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Re: st: Nested design problem


From   David Hoaglin <dchoaglin@gmail.com>
To   statalist@hsphsun2.harvard.edu
Subject   Re: st: Nested design problem
Date   Fri, 16 Nov 2012 10:13:18 -0500

Hi, Steven.

Thanks for the additional information.  It wasn't clear whether you
had a directed graph or an undirected one.  If closeness is observed
for a pair, I don't see what makes the graph directed.  If the data on
closeness are actually for ordered pairs, the graph would be directed.

In any event, you may be able to approach your data as a social
network.  I have not followed work in that area, but I can mention two
references that should give you a start:

P. W. Holland and S. Leinhardt (1981).  An exponential family of
probability distributions for directed graphs.  Journal of the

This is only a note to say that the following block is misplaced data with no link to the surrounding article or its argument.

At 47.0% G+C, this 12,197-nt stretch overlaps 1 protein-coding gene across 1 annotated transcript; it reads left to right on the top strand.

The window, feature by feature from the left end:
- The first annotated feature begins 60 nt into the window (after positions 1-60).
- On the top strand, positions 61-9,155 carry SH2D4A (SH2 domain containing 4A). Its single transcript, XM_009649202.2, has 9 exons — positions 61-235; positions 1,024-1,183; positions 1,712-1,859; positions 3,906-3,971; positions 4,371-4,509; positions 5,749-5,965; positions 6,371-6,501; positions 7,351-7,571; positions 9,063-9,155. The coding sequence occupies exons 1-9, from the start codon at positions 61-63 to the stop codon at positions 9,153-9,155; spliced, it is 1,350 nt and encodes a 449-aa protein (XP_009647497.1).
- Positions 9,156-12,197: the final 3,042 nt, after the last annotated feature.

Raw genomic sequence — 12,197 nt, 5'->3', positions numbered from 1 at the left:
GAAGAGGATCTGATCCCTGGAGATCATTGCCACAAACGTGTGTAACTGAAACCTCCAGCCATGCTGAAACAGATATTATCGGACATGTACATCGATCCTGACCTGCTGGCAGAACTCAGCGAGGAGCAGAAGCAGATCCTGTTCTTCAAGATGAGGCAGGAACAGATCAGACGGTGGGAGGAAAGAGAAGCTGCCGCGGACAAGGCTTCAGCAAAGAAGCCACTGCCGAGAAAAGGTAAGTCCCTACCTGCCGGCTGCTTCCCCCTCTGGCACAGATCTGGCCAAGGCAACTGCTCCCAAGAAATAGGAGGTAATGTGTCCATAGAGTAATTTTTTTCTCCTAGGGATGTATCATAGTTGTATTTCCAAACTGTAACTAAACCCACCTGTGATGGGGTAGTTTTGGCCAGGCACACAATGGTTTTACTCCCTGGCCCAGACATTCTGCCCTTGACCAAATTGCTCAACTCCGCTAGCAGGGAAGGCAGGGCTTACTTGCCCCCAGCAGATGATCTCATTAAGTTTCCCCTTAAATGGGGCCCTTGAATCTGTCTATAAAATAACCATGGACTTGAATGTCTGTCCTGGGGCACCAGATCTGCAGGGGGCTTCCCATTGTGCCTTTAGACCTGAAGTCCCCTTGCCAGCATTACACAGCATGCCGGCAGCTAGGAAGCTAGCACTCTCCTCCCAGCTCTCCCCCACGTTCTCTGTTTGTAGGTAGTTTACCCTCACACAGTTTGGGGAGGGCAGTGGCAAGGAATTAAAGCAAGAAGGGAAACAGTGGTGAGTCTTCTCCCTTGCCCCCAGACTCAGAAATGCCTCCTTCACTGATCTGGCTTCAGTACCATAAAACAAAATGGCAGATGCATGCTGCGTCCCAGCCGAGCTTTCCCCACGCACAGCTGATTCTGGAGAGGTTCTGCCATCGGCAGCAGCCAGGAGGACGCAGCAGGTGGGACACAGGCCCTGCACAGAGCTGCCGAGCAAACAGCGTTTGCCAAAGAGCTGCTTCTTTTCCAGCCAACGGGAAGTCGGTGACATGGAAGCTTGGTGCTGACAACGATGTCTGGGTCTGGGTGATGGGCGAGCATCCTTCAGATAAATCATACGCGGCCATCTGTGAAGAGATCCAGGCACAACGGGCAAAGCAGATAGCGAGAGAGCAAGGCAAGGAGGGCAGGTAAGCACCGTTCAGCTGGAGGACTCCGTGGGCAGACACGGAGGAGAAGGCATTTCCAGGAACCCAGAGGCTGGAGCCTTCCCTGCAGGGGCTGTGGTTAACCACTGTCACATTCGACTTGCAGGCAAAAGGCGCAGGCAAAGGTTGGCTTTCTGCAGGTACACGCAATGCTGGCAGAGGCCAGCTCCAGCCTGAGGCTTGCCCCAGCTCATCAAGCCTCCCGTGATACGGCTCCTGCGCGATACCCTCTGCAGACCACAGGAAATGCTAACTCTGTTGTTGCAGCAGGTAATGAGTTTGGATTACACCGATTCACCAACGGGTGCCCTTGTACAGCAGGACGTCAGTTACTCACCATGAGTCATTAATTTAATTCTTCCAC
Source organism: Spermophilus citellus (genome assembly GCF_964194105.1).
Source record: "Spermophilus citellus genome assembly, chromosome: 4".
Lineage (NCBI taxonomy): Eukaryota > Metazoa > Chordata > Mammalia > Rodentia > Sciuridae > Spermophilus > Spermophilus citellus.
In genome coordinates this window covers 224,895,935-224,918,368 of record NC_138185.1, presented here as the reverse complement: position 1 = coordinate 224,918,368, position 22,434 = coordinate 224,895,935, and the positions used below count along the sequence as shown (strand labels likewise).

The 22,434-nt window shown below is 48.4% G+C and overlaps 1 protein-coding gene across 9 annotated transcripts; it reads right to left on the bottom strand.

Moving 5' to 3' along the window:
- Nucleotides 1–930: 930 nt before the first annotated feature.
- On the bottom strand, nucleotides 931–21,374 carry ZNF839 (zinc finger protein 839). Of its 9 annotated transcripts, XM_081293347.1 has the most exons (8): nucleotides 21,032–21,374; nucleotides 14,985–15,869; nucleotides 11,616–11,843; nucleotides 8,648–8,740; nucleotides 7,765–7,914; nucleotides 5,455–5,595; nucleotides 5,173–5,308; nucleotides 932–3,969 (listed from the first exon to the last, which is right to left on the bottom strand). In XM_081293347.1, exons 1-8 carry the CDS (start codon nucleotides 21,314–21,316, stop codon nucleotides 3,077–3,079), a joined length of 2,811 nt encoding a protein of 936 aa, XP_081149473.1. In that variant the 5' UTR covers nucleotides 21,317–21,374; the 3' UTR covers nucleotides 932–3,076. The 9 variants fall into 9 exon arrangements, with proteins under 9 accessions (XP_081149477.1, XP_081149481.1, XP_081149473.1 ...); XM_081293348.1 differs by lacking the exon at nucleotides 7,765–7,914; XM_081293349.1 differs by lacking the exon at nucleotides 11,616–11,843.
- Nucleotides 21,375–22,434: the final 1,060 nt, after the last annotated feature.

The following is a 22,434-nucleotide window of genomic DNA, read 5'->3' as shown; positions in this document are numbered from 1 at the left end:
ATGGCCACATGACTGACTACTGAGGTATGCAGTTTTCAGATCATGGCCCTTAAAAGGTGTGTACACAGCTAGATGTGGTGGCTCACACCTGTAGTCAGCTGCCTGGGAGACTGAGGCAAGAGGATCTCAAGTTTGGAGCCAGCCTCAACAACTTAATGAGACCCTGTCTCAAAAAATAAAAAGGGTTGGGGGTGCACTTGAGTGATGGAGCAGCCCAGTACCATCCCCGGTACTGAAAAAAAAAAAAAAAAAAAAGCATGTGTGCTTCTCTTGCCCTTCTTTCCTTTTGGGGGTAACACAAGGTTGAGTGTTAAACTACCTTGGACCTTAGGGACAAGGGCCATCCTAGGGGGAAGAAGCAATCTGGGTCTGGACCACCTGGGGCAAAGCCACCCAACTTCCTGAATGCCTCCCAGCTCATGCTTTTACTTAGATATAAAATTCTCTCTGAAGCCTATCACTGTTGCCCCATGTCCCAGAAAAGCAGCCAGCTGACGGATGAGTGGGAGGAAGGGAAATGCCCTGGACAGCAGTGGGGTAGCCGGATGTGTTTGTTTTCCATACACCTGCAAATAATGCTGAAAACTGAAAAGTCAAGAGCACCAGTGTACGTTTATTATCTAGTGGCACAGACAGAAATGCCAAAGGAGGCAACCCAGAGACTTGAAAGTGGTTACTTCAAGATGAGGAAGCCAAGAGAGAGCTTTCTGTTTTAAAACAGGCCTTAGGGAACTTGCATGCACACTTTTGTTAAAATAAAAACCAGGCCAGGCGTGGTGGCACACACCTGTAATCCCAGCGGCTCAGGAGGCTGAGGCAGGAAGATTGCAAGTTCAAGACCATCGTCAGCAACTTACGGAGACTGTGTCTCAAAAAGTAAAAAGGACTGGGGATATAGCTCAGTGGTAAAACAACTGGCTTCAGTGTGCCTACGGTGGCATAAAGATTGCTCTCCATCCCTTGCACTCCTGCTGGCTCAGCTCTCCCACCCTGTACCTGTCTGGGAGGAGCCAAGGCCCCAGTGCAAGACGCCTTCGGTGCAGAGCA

American Statistical Association, 76:33-50.

S. Wasserman and K. Faust (1994).  Social Network Analysis.  Cambridge
University Press.

Stan Wasserman has done considerable work on analysis of data from
social networks, and you should be able to find his papers (or even
contact him directly).

When you have arrived at a reasonable model, some of the people on
this list may be able to suggest ways of implementing it in Stata.

David Hoaglin

On Fri, Nov 16, 2012 at 7:32 AM, Steven Raemaekers <s.raemaekers@sig.eu> wrote:
> Hello David,
>
> Thanks for your response! You can view the connections between people as a directed graph, with arbitrary arrows between people when they have a connection.
> There is not a value for each possible pair of people, a lot of connections are missing and are then considered irrelevant, but I'm only interested in the subjects which have connections to other people so this should not be a problem.
>
> Maybe it is indeed an analysis problem because I have already collected the data and I already know my research question. Then the question becomes more how to choose a statistical model that does most justice to reality.
>
> Regards,
>
> Steven
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